Zachary Skinner ‘03

Zach_Cover_Cropped

Zachary Skinner ’03 poses with his recent piece entitled “Water Collector”

Coming Home

On the surface Zachary Skinner ’03 is a budding local artist who has degrees from Onondaga Community College, SUNY New Paltz and the Art Institute of Chicago. He has already been selected to participate in two art-in-residency programs in Connecticut and Wyoming while owning his own photography and video production business in Beacon, NY. He just landed his first solo gallery exhibit at the Gallery at the Ann Felton Multicultural Center. However, these achievements, while impressive and simple to list, did not come easy and serve as the culmination of a coming of age story as a result of hard work, passion and mentorship.

Nick Todisco

Nick Todisco

Skinner was about 12 years old when he was first introduced to Nick Todisco in the tiny hamlet of Henderson Harbor. Little did he know at the time, but this connection would serve as a life altering event for him. Skinner grew up with an interest in art, but it wasn’t until he met Todisco that the appeal to this medium turned into a passion. “I was introduced to him through a family friend who knew I was struggling like many kids are at that age. “Once I started taking private lessons from him, and working for him in his elaborate Zen Garden in Henderson, it did not take long before he became a good friend and mentor, which helped me greatly at that time.”

While attending South Jefferson High School Skinner took additional lessons from Todisco who offered work space at his studios in Henderson Harbor and the Delavan Art Center in Syracuse. As Skinner worked on his craft he also received life lessons from Todisco. “He always had phrases he would repeat to his students but we were too young to comprehend their full meaning. It wasn’t until I graduated and moved on that I comprehended what he was trying to tell us. One phrase he always said was, ‘There’s always room at the top, Zac.’ We can’t always get to the top in every social situation we are in, but it always gives me hope to try to work at the top of my own personal game.”

Skinner '03 poses with Art Professor Deb Haylor-McDowell at the Nicholas Todisco Art Gallery

Skinner ’03 poses with Art Professor Deb Haylor-McDowell at the Nicholas Todisco Art Gallery

After high school Skinner took a year off until Todisco encouraged him to enroll in OCC’s art program. Todisco knew the environment was exactly what Skinner needed. “It turned out to be a great fit for me and brought focus to my life. The professors were very supportive and passionate about their craft.” Skinner would become friends with several professors including Deborah Haylor-McDowell. “I took color theory with her and I still carry lessons from that class with me today, like how my choice of color must be purposeful because it will affect the psyche of the person looking at it. She taught me art as a science of perception which is a doorway to how art can effect social change.”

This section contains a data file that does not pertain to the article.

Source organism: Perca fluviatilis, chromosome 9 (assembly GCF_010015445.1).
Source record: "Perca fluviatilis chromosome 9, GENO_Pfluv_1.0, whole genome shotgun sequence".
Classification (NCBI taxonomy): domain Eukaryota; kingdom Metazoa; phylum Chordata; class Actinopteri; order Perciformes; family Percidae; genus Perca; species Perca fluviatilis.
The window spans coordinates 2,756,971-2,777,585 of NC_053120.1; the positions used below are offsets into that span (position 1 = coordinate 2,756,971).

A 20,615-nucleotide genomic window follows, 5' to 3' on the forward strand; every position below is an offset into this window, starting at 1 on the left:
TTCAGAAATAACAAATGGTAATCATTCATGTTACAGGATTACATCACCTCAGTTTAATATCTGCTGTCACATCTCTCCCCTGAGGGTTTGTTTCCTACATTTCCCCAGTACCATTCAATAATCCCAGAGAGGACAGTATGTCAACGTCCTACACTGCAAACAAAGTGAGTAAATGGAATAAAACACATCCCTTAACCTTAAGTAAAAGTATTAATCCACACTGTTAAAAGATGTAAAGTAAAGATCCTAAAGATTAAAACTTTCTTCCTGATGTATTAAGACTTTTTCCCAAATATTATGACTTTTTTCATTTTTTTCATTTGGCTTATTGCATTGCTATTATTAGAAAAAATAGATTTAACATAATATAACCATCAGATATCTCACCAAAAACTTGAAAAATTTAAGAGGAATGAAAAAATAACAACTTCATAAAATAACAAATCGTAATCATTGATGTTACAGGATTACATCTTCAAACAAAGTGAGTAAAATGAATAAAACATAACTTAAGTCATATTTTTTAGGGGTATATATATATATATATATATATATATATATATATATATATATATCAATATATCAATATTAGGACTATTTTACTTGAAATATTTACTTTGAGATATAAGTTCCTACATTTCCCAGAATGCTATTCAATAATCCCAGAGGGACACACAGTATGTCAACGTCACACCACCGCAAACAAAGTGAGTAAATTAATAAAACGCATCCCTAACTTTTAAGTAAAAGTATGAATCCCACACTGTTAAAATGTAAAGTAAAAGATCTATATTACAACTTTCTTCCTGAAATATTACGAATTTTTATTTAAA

This perception of human thought is one of several themes that guides and inspires Skinner when a particular piece is nearing completion. “I ask myself, ‘Is it playful, does it make me think, is it interesting?’” The more he can answer ‘yes’ to those questions the closer the piece is to being finished. Skinner’s OCC education also provided a diverse offering of learning opportunities that laid the groundwork for a strong foundation. “It instilled a lifelong learner mentality in me. The professors encouraged us to take web design, photography, writing and marketing because those skills would help make us well-rounded and successful.”

Skinner '03 works on his exhibit at the Nicholas Todisco Gallery

Skinner ’03 works on his exhibit at the Nicholas Todisco Gallery

After graduating from OCC in 2003 Skinner continued his education and remained friends with Todisco until his passing in 2012. “He will always be with me. Every project I work on I hear his voice and instruction.” Those phrases Todisco repeated to him as a student continue to have new meaning as Skinner grows and matures. “As a young student I couldn’t comprehend what he was trying to instill in us, but now I can see the big picture and appreciate the life meanings in addition to the instruction he was trying to convey.”

Skinner has advice for current art students. They are three simple phrases which can be applied to any situation. The first two are from Todisco, the third is from Ghandi.

  • Don’t be afraid of the paint (or any medium).
  • Art is the product of work.
  • Be the change you wish to see in this world.

Skinner’s exhibit at OCC concludes November 3. He’s also pursuing a possible solo exhibit in New York City and will continue to look for other artist-residency opportunities in addition to running his business. His goal is to become a teacher and practicing artist. Skinner is scheduled to be an adjunct drawing instructor at SUNY New Paltz in the spring 2016 semester.

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